The cylindrical coordinate system is similar to that of the spherical coordinate system, but is an alternate extension to the polar coordinate system. Its elements, however, are something of a cross between the polar and Cartesian coordinates systems.

Cylindrical coordinates

The coordinate system uses the standard polar coordinate system in the x-y plane, utilizing a distance from the origin (r) and an angle (θ) of extension from the positive x-axis (or pole). However, the third coordinate is a simple z-axis distance from above the x-y plane, just as any standard Cartesian system would utilize.

The coordinate (r, \theta, h) represents the coordinate that exists at height h above the x-y plane (the z-coordinate). While, looking down from above, onto the x-y plane, the coordinate would appear to be at the polar coordinate (r, θ)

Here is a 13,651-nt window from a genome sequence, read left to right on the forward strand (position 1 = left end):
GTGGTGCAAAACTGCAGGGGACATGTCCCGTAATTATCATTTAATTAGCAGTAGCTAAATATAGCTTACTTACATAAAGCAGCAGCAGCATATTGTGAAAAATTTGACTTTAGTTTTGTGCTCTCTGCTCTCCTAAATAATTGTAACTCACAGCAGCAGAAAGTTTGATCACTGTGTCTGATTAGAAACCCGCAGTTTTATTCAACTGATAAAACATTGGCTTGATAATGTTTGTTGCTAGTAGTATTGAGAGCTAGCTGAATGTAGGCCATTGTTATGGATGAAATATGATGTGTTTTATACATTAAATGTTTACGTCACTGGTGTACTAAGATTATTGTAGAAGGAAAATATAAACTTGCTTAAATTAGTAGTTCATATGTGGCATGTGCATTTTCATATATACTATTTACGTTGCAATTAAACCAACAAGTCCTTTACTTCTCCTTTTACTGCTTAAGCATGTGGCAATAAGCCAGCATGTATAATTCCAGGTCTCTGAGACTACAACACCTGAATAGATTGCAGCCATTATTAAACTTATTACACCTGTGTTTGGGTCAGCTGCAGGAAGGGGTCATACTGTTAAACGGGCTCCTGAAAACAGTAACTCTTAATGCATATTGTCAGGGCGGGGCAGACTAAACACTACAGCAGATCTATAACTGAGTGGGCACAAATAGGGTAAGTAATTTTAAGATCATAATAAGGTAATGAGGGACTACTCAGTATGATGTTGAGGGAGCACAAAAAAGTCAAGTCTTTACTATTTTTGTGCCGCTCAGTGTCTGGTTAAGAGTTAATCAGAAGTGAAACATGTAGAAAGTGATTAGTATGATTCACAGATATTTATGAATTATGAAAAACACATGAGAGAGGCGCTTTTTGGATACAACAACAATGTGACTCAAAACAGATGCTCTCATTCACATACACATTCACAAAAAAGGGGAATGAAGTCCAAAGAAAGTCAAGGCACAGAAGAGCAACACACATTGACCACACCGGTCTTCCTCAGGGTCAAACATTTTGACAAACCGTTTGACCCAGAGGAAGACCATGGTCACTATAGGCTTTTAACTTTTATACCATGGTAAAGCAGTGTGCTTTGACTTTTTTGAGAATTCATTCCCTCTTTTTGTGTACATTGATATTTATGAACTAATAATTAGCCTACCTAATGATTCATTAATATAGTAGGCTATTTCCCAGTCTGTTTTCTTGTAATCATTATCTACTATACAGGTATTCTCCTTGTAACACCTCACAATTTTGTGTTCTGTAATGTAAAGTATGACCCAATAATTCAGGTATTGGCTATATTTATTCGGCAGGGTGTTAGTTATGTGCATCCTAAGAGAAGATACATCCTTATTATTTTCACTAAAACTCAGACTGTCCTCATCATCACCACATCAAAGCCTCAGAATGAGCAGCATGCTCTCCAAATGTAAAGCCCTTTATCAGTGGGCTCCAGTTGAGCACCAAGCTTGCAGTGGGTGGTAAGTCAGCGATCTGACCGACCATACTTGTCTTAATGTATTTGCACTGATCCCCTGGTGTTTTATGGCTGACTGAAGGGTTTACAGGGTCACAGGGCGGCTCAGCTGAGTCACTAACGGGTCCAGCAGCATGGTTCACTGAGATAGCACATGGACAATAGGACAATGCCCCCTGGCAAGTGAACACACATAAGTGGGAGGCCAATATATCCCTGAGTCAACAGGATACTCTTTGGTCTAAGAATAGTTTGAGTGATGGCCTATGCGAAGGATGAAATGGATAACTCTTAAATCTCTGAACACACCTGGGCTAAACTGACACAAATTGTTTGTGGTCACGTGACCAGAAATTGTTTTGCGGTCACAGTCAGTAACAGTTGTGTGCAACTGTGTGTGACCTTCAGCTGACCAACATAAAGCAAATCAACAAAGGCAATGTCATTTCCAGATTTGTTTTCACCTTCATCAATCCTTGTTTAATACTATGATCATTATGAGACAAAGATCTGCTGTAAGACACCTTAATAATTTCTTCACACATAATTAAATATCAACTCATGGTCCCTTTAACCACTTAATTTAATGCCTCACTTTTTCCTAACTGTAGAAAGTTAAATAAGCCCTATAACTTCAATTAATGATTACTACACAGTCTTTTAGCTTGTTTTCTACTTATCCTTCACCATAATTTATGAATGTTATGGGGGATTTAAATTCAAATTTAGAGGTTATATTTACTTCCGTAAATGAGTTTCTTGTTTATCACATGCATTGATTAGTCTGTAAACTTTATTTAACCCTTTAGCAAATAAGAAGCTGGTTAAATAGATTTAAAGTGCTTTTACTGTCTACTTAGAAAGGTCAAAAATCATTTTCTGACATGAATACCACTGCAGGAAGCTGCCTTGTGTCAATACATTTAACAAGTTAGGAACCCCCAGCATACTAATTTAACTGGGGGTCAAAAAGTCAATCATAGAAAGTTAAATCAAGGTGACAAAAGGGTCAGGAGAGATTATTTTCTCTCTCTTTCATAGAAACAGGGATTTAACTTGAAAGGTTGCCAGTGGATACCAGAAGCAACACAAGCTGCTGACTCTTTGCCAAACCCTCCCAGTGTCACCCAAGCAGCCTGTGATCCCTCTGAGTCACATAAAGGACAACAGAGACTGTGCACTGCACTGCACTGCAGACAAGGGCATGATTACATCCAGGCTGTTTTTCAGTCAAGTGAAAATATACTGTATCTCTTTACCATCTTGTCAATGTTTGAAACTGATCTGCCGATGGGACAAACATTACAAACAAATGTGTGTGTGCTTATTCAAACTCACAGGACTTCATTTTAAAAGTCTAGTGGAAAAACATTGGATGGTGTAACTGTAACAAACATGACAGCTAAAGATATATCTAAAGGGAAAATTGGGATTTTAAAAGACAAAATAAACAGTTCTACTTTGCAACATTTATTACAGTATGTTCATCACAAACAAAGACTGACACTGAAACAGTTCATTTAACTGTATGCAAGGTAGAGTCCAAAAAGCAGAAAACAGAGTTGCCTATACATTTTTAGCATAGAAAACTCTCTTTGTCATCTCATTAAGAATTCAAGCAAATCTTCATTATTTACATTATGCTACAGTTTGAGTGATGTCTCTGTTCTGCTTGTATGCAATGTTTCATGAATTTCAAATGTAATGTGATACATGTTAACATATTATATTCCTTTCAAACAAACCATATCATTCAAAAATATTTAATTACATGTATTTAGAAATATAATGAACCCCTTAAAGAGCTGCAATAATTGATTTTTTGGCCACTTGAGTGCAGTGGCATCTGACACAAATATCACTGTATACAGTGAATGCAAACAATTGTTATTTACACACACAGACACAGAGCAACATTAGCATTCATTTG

Given the coordinates:

Spherical: (\rho, \phi, \theta)
Cylindrical: (r, \theta, h)
Cartesian: (x, y, z)

Spherical coordinates may be converted to cylindrical coordinates by:

 r = \rho \sin \phi \,
 \theta  = \theta \,
 h  = \rho \cos \phi \,

Cylindrical coordinates may be converted to spherical coordinates by:

{\theta}=\theta \quad

Cartesian coordinates may be converted into cylindrical by:

r = \sqrt{x^2 + y^2}
\theta = \arctan(\frac{y}{x})
h = z

Cylindrical coordinates may be converted into Cartesian by:

x = r \cos \theta
y = r \sin \theta
z = h